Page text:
How about creating a plausible plot. I'm not even talking about the sci-fi aspect of a human-computer interface. I'm talking about the incredibly stupid series of events that results in a bag lady becoming a vice presidential candidate. This is just moronic. And I'm not sure which one of them is responsible for excess of ridiculous similes, but I could do without those too. Are they being paid by the metaphor?
The narrator was fine.
Neal Stephenson usually has the capacity to create a compelling read around some feature of new technology or hook. That was the interface. The problem is it was applied to the most ridiculous political thriller ever.
Uggh. Disappointing. Worse I didn't return it in time to get my credit back.
I enjoyed listening to this book a great deal. It's fun, light reading, and well-narrated by Wheaton who has the ability add the right sarcastic or nerdy-superior inflection to his voice at any given time. I suspect that the audience for this book will be somewhat narrow, although it's perfect for that audience. And which audience is that? Well, people in the 20-40 year age range that grew up during or shortly after the time period in question, I can't speak for current teens but I doubt they would like it as it's not their pop culture being referenced. Also they will tend to be people from that generation that enjoy referential humor, pop culture, know who people like Cory Doctorow or Steve Wozniak are, have played video games, MMORPGs, and have probably grown up on Tolkien, Pratchett, PK Dick, and other sci-fi and fantasy authors. So basically, it's going to appeal to adult nerds, like me, or imagine the cast of the Big Bang Theory reading it (minus Penny and Sheldon may refuse because Will Wheaton is his nemesis). If that doesn't in any way describe you, it's likely going to fall on truly deaf ears, as it would be pointless for the author to waste exposition on explaining every reference. If he had to do that, the wrong person is reading the book, and the fun of having referential humor in a book would go to waste. I could only imagine my parents trying to read this, listening for about 20 minutes, then turning it off, confused, wondering what MMORPGs are or why Atari games stir up nostalgia in their kids. I suspect it would sound like a different language to them.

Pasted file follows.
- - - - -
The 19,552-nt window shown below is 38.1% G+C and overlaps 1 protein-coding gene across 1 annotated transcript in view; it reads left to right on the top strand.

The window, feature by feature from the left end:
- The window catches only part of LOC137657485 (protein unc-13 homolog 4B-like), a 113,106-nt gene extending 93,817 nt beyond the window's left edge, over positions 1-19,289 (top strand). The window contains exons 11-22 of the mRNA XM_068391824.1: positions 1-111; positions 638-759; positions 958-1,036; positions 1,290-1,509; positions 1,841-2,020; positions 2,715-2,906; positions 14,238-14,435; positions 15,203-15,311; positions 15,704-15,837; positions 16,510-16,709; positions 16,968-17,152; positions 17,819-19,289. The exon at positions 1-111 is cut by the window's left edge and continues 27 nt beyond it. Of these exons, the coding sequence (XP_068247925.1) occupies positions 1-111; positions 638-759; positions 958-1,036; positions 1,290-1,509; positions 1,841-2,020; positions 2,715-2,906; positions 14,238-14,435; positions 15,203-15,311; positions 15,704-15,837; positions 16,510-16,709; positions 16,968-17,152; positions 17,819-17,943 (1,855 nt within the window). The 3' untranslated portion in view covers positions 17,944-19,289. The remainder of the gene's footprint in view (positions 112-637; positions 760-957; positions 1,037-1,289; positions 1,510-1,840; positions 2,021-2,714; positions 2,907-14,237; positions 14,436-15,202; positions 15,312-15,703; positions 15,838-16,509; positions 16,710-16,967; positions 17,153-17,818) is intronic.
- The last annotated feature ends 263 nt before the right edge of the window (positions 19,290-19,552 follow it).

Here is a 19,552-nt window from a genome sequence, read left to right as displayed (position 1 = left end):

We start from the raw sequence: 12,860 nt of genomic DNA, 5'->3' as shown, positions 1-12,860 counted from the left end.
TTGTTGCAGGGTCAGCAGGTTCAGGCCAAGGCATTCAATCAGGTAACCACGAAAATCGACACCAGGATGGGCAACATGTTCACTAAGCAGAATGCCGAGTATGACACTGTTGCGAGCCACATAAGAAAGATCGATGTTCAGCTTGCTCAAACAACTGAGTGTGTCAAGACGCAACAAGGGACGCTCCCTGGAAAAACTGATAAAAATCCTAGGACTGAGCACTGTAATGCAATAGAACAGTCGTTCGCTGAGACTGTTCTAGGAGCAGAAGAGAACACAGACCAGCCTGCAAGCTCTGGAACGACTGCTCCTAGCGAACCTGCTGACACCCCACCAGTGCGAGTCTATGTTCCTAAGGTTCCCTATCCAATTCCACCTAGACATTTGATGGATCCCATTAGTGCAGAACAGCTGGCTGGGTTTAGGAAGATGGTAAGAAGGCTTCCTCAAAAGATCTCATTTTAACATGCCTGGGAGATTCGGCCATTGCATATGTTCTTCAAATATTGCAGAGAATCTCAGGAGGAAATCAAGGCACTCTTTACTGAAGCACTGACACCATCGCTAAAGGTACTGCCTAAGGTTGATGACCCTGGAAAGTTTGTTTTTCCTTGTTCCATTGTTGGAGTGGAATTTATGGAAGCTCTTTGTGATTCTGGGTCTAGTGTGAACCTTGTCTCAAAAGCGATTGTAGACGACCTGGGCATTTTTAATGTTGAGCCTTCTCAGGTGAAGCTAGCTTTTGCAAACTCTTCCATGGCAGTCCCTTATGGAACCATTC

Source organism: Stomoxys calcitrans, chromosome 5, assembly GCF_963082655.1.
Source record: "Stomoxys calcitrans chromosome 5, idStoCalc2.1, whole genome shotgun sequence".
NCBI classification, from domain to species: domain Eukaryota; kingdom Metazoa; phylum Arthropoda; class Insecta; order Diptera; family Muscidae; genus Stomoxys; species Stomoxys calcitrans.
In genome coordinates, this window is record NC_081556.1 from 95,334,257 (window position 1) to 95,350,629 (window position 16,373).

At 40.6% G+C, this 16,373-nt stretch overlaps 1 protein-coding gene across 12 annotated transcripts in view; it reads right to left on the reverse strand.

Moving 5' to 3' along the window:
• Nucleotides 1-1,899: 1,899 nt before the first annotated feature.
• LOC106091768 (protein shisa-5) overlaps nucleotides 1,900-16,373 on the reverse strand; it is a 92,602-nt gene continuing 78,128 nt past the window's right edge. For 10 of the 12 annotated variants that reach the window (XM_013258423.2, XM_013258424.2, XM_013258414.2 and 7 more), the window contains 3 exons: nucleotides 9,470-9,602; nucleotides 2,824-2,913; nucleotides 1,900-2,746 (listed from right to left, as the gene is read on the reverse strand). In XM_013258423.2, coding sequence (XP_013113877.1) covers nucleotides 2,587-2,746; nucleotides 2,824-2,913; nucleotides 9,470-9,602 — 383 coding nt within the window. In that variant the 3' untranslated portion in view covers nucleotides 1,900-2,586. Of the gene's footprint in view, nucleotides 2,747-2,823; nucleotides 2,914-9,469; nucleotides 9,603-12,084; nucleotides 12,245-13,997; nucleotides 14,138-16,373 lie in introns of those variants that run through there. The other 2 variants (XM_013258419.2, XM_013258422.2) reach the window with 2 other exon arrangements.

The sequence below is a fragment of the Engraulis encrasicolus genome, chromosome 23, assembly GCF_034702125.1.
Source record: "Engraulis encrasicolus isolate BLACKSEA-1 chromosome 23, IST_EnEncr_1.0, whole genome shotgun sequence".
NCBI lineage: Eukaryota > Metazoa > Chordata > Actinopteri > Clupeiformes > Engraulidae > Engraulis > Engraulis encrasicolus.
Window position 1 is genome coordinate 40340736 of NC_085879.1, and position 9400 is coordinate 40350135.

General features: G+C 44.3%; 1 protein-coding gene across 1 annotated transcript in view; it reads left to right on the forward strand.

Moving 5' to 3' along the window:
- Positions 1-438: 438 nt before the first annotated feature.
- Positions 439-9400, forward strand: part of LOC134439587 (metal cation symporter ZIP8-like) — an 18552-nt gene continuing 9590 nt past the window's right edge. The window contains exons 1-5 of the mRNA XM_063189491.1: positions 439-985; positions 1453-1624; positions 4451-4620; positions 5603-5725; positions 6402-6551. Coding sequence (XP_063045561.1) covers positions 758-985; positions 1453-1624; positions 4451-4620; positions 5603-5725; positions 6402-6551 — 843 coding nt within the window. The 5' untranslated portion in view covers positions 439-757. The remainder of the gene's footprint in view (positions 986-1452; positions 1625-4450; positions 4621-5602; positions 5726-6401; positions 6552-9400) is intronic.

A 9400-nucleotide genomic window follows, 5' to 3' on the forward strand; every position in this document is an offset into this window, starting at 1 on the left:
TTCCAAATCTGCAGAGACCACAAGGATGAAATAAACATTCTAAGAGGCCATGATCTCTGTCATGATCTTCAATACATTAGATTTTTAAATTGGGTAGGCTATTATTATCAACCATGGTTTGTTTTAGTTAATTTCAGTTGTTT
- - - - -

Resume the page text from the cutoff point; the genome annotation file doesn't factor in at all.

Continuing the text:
Anyway, with those caveats, I can recommend it, 5/5 stars for that audience as it's a great little story, and Cline shows some seriously l33t knowledge about some random stuff. And it's a blast how these bits of seemingly useless wisdom become critical to the characters who to solve basically an involved MMORPG quest must become masters of a culture that isn't even their own anymore
This is well read but highly disappointing story. It is very predictable and borrows heavily from other books in the genre with nothing new offered. There are long stretches of tiresome exposition that clearly exist just for the author to define everything about his rip-off of Tolkien's world in short order, rather than trying to elucidate such things slowly or in a way that serves the story.
I would recommend this book only to the very young, 14 and under. It has little or no material of interest to adults or even young-adults, and certainly nothing for the college-educated. If you are interested in fantasy for older readers try George R.R. Martin, the audiobook versions of his works are excellent. If you are interested in better executed boilerplate that is appropriate for all readers but still interesting to read try David Eddings. This story is barely more complicated than an outline for a D&D game. The characters are weak and unrealistic (I've never met such an amiable 16-year-old as Eragon). The material is little more than a weak cross between Star Wars and Tolkien and I quit after about 5 hours.
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